For nearly two decades, the Alice Drum Women’s Center of the College has held informal Friday discussions on a variety of gender and social issues. These student-run discussions draw between 35-60 students, faculty, administrators, and local community members each week. This past Friday, the Center’s discussion topic was “What is your sex number?”
For those who do not know, a “sex number” refers to the number of people one has had sex with. This number often comes into play when couples discuss the uncomfortable topic of STDs or when guys try bragging to one another about their debauchery over a beer.
In order to ensure the privacy and comfort of those attending the meeting, the student discussion leaders gave each person an index card on which a random number ranging from 0 to 105 had been written; for the duration of the discussion, the number on each person’s card represented his or her sex number.
To ease people’s tensions the students leading the discussion began by showing two videos created by the popular YouTube comedian Jenna Marbles entitled “What Guys Think About During Sex” and “What Girls Think About During Sex.”
After sharing some laughs, the attendees then participated in an activity referred to as “Popcorn,” in which people shouted out the first word or phrase that popped into their head when thinking about the number on their index card or on the index card of the person sitting next to them. Some examples of words and phrases people thought of included: “busy,” “whoops,” “one night stand,” “confident,” “virgin,” “efficient,” “slut, “experienced,” “good in bed,” “bad in bed,” “stud,” “horny,” “satisfied,” “unsatisfied,” “STDs,” “pregnancies,” and “did you count your hand?”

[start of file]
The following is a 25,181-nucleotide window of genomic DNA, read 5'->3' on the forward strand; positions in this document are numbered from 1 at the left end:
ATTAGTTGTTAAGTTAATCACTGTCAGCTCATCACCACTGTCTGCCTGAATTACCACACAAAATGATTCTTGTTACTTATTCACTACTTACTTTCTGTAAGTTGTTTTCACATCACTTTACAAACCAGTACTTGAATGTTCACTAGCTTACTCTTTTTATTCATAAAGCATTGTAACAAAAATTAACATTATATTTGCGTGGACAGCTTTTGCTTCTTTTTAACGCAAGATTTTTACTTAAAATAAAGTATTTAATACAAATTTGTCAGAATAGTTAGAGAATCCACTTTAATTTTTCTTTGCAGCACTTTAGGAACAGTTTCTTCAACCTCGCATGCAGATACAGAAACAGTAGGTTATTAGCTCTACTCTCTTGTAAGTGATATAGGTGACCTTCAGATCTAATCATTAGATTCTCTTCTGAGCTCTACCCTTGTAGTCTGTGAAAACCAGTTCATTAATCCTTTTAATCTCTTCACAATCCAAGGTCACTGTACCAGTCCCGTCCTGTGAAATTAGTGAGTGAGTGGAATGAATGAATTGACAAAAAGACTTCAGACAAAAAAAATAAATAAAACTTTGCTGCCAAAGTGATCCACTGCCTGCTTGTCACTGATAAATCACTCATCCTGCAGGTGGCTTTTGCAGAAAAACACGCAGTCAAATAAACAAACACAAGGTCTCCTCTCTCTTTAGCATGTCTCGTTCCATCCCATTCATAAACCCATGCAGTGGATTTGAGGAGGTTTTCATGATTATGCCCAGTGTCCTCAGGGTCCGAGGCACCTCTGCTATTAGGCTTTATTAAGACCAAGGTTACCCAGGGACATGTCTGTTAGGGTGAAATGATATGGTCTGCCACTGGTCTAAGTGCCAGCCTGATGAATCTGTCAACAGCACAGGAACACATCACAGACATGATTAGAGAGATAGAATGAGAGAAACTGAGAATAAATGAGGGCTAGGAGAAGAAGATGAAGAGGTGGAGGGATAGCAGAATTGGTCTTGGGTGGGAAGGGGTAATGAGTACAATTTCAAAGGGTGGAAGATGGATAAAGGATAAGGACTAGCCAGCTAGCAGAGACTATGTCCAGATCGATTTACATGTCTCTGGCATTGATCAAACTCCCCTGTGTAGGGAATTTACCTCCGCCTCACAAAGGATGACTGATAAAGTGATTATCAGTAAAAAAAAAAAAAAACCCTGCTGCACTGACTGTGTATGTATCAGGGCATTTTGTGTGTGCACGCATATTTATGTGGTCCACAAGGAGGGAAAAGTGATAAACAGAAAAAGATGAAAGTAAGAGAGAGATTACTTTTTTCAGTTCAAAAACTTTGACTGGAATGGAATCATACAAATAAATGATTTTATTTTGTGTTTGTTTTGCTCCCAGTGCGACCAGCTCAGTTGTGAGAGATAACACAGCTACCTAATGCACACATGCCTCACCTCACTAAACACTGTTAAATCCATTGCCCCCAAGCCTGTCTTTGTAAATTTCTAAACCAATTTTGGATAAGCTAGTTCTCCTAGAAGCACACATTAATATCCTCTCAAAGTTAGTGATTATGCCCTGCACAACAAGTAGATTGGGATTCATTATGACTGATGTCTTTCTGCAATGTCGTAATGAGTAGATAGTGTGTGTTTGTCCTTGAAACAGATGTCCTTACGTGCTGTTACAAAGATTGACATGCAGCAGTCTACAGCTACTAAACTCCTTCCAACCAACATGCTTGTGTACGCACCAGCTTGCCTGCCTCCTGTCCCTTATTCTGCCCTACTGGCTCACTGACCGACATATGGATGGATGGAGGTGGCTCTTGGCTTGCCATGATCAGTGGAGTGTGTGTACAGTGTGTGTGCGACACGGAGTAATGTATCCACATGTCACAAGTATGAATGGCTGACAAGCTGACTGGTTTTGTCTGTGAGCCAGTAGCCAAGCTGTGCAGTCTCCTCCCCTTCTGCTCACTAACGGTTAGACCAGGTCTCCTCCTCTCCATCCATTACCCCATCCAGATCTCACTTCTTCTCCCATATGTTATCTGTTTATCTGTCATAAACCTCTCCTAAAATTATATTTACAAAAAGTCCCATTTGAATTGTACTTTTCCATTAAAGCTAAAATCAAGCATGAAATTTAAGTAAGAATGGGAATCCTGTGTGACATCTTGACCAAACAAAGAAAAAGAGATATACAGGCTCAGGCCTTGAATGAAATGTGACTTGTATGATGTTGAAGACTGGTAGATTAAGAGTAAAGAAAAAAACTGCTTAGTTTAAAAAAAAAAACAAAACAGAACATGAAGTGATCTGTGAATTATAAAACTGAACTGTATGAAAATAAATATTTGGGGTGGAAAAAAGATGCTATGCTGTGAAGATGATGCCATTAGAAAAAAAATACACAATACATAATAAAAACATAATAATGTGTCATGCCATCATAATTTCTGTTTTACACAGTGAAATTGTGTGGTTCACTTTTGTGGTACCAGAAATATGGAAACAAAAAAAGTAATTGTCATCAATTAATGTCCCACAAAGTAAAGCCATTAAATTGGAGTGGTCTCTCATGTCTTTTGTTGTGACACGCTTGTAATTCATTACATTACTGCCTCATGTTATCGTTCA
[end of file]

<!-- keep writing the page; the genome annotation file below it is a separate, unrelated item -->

The students leading the discussion then shared some statistics gathered from The Kinsey Institute at Indiana University, debunking some of the common notions people have about sex. Some of the statistics mentioned were the average age at which a man loses his virginity (16.9 years old) versus the average age at which a female loses her virginity (17.4 years old), and the average sex number males claim (20 partners) versus the average sex females report (6 partners). Some more humorous statistics were reported, as well, such as the number of men that reported their partner had an orgasm during their most recent sexual encounter (85%) versus the number of women who reported actually having had an orgasm (64%).
Overall, the discussion posed some interesting questions, including but not limited to: Who is your sex number for — yourself or others? How many partners is too many? How many is too few? Is oral sex counted as part of your sex number? Where does religion come into play? How do the psychological effects of having sex relate to your sex number? How does a person’s age or the time span over which they have had a certain number of partners come into play? How many times have you had sex versus how many people have you had sex with? How many times have you been in love?
Although many people attending the meeting put forth excellent opinions on some of these questions, there are no right or wrong answers. But do not be dismayed, because, as the Alice Drum Women’s Center has posted on its wall, “It is not the answer that enlightens, but the question.” And, at the end of the day, you’re the one that has to sleep with yourself at night. So, as long as you are able to go to bed happy and content with yourself, your sex number is just that, a number.
Questions? Email Caroline at firstname.lastname@example.org.